Talk to the Veterans Crisis Line now
U.S. flag
An official website of the United States government

Health Services Research & Development

Go to the ORD website
Go to the QUERI website

HSR&D Citation Abstract

Search | Search by Center | Search by Source | Keywords in Title

Health and health behavior differences: U.S. Military, veteran, and civilian men.

Hoerster KD, Lehavot K, Simpson T, McFall M, Reiber G, Nelson KM. Health and health behavior differences: U.S. Military, veteran, and civilian men. American journal of preventive medicine. 2012 Nov 1; 43(5):483-9.

Related HSR&D Project(s)

Dimensions for VA is a web-based tool available to VA staff that enables detailed searches of published research and research projects.

If you have VA-Intranet access, click here for more information vaww.hsrd.research.va.gov/dimensions/

VA staff not currently on the VA network can access Dimensions by registering for an account using their VA email address.
   Search Dimensions for VA for this citation
* Don't have VA-internal network access or a VA email address? Try searching the free-to-the-public version of Dimensions



Abstract:

BACKGROUND: Little is known about health and health behavior differences among military service veterans, active duty service members, National Guard/Reserve members, and civilians. Several important differences were identified among U.S. women from these subpopulations; to identify areas for targeted intervention, studies comparing men from these subpopulations are needed. PURPOSE: To compare veteran, military, and civilian men on leading U.S. health indicators. METHODS: Data were from the 2010 Behavioral Risk Factor Surveillance Survey, a U.S. population-based study. In 2011, self-reported health outcomes were compared using multivariable logistic regression across male veterans (n = 53,406); active duty service members (n = 2144); National Guard/Reserve service members (n = 3724); and civilians (n = 110,116). RESULTS: Multivariate logistic regression results are presented. Despite better healthcare access, veterans had poorer health and functioning than civilians and National Guard/Reserve members on several indicators. Veterans also were more likely than those on active duty to report diabetes. Veterans were more likely to report current smoking and heavy alcohol consumption than National Guard/Reserve members and civilian men, and lack of exercise compared to active duty men and National Guard/Reserve members. National Guard/Reserve men had higher levels of obesity, diabetes, and cardiovascular disease (versus active duty and veterans, active duty, and civilians, respectively). Active duty men were more likely to report current smoking and heavy alcohol consumption than civilians and National Guard/Reserve members, and reported more smokeless tobacco use than civilians. CONCLUSIONS: Veterans have poorer health and health behaviors; increased prevention efforts are needed from veteran-serving organizations. Despite good health, active duty men reported unhealthy lifestyles, indicating an important area for prevention efforts.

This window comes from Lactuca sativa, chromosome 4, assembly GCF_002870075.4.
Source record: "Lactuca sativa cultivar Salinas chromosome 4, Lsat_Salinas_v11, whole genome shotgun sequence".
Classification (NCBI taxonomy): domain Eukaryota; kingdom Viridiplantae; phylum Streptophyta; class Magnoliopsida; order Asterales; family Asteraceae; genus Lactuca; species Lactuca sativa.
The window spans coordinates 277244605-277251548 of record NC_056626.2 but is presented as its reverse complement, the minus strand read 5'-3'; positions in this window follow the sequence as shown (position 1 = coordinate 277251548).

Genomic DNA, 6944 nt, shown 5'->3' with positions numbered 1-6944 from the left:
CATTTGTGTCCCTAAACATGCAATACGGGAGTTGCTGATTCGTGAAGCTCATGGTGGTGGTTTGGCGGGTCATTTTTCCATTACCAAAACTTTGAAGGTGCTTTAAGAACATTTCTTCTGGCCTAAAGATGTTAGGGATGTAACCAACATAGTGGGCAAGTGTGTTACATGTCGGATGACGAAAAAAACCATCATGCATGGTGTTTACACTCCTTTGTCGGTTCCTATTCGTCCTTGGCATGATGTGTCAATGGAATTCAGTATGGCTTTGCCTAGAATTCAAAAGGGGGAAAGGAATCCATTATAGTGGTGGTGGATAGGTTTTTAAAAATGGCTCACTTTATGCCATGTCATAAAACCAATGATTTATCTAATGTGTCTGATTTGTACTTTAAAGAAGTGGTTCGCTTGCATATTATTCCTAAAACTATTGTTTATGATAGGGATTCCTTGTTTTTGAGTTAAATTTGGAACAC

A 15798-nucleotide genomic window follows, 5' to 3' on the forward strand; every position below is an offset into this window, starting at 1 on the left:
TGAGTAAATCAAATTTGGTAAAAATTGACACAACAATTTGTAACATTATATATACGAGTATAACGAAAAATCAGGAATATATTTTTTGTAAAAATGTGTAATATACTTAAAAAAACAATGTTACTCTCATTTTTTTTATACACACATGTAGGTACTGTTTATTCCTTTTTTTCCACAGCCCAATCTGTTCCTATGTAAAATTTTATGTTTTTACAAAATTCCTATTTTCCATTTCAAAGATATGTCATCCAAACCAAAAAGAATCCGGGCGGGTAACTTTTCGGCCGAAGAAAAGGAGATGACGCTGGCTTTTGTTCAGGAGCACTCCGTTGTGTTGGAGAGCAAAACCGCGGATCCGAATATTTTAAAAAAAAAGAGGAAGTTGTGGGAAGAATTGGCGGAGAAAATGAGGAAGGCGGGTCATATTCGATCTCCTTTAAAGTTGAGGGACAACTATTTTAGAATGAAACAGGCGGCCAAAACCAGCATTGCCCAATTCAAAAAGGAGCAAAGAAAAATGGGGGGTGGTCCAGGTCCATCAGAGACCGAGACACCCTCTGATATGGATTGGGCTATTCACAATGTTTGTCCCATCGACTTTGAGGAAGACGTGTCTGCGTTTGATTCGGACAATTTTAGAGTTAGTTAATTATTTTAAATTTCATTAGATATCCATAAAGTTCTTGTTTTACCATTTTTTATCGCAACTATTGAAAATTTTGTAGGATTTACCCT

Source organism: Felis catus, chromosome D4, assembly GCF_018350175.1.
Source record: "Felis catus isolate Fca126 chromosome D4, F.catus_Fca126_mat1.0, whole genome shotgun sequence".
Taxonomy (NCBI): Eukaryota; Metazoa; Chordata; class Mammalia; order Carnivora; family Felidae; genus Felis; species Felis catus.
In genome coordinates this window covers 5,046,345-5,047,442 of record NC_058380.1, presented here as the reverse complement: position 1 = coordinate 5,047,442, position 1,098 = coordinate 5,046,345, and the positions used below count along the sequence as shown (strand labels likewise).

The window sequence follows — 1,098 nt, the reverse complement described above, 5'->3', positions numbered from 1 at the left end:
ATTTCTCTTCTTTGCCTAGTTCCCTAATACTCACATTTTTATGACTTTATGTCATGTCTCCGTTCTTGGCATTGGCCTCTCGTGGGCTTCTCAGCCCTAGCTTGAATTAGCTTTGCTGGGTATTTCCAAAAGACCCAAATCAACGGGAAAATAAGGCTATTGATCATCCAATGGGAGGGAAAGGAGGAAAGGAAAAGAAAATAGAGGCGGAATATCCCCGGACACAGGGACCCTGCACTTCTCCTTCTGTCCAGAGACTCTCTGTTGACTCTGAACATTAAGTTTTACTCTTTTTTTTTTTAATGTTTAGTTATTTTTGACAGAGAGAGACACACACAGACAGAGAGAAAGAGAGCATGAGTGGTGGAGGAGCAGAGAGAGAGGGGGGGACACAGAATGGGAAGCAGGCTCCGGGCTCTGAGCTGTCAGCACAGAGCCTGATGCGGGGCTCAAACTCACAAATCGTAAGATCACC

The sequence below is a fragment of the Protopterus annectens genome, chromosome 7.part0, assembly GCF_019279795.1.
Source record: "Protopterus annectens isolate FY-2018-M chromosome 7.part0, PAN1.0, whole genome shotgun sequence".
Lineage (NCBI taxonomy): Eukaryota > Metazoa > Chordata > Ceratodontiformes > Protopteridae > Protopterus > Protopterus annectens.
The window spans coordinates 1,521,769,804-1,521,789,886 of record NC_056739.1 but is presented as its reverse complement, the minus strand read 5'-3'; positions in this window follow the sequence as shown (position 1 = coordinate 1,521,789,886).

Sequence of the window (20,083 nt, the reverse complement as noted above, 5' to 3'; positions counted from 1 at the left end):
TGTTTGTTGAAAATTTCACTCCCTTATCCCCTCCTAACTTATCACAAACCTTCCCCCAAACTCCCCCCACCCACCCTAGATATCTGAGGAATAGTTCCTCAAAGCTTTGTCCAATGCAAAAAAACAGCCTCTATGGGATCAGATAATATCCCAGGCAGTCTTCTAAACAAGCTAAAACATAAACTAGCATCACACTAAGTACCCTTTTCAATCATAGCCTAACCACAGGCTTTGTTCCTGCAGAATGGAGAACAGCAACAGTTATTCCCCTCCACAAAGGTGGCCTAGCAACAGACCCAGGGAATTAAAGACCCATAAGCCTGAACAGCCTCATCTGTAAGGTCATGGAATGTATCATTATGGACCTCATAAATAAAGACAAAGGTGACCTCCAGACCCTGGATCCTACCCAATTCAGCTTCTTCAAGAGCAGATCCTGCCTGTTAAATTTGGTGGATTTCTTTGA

Questions about the HSR&D website? Email the Web Team.

Any health information on this website is strictly for informational purposes and is not intended as medical advice. It should not be used to diagnose or treat any condition.